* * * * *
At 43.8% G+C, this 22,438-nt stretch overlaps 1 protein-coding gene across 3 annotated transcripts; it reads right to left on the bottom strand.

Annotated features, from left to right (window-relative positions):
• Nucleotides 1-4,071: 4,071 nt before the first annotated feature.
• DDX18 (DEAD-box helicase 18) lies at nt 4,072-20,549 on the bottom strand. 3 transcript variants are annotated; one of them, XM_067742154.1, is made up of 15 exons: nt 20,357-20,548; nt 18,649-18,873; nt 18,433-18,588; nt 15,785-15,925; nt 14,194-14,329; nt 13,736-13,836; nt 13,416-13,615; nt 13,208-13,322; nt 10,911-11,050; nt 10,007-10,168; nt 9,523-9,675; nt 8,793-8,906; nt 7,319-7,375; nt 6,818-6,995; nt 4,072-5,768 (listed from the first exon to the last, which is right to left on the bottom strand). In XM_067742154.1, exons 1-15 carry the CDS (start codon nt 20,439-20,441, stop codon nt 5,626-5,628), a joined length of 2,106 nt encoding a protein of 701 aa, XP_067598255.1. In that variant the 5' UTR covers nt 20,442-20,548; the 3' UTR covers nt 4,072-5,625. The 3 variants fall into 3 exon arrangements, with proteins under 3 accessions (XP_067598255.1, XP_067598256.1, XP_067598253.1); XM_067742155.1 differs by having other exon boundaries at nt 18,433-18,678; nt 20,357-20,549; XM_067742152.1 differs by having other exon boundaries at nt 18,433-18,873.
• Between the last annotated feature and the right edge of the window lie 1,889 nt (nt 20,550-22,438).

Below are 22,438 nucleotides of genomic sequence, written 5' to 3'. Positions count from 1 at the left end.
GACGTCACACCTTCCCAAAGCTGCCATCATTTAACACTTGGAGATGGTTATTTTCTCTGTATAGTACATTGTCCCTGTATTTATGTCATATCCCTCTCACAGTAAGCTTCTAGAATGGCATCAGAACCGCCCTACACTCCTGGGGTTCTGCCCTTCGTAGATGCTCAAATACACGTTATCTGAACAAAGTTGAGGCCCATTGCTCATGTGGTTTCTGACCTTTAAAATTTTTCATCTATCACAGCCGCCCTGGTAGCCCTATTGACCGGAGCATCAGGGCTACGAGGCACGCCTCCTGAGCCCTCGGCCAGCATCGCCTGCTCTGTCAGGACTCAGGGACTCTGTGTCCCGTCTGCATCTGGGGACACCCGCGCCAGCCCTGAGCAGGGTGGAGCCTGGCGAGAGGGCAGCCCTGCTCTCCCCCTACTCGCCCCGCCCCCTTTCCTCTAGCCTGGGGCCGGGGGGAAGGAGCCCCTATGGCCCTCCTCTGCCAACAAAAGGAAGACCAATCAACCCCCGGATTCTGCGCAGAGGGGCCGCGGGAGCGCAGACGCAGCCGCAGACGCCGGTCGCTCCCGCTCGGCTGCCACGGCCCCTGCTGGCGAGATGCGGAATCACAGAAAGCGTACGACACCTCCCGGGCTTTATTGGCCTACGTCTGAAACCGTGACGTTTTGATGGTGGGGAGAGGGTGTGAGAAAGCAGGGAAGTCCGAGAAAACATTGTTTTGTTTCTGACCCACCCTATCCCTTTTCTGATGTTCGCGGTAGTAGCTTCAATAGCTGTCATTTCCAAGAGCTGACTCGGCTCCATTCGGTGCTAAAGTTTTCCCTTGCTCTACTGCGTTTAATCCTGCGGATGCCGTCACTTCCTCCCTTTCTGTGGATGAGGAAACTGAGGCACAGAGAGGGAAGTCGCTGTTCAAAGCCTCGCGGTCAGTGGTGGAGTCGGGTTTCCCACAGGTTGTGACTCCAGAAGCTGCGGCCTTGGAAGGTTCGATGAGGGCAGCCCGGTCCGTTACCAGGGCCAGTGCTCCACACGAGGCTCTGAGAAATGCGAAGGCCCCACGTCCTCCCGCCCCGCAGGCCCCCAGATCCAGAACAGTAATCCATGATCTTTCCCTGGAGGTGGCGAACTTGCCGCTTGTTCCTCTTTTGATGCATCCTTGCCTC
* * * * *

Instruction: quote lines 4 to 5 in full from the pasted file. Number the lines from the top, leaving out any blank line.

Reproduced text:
• DDX18 (DEAD-box helicase 18) lies at nt 4,072-20,549 on the bottom strand. 3 transcript variants are annotated; one of them, XM_067742154.1, is made up of 15 exons: nt 20,357-20,548; nt 18,649-18,873; nt 18,433-18,588; nt 15,785-15,925; nt 14,194-14,329; nt 13,736-13,836; nt 13,416-13,615; nt 13,208-13,322; nt 10,911-11,050; nt 10,007-10,168; nt 9,523-9,675; nt 8,793-8,906; nt 7,319-7,375; nt 6,818-6,995; nt 4,072-5,768 (listed from the first exon to the last, which is right to left on the bottom strand). In XM_067742154.1, exons 1-15 carry the CDS (start codon nt 20,439-20,441, stop codon nt 5,626-5,628), a joined length of 2,106 nt encoding a protein of 701 aa, XP_067598255.1. In that variant the 5' UTR covers nt 20,442-20,548; the 3' UTR covers nt 4,072-5,625. The 3 variants fall into 3 exon arrangements, with proteins under 3 accessions (XP_067598255.1, XP_067598256.1, XP_067598253.1); XM_067742155.1 differs by having other exon boundaries at nt 18,433-18,678; nt 20,357-20,549; XM_067742152.1 differs by having other exon boundaries at nt 18,433-18,873.
• Between the last annotated feature and the right edge of the window lie 1,889 nt (nt 20,550-22,438).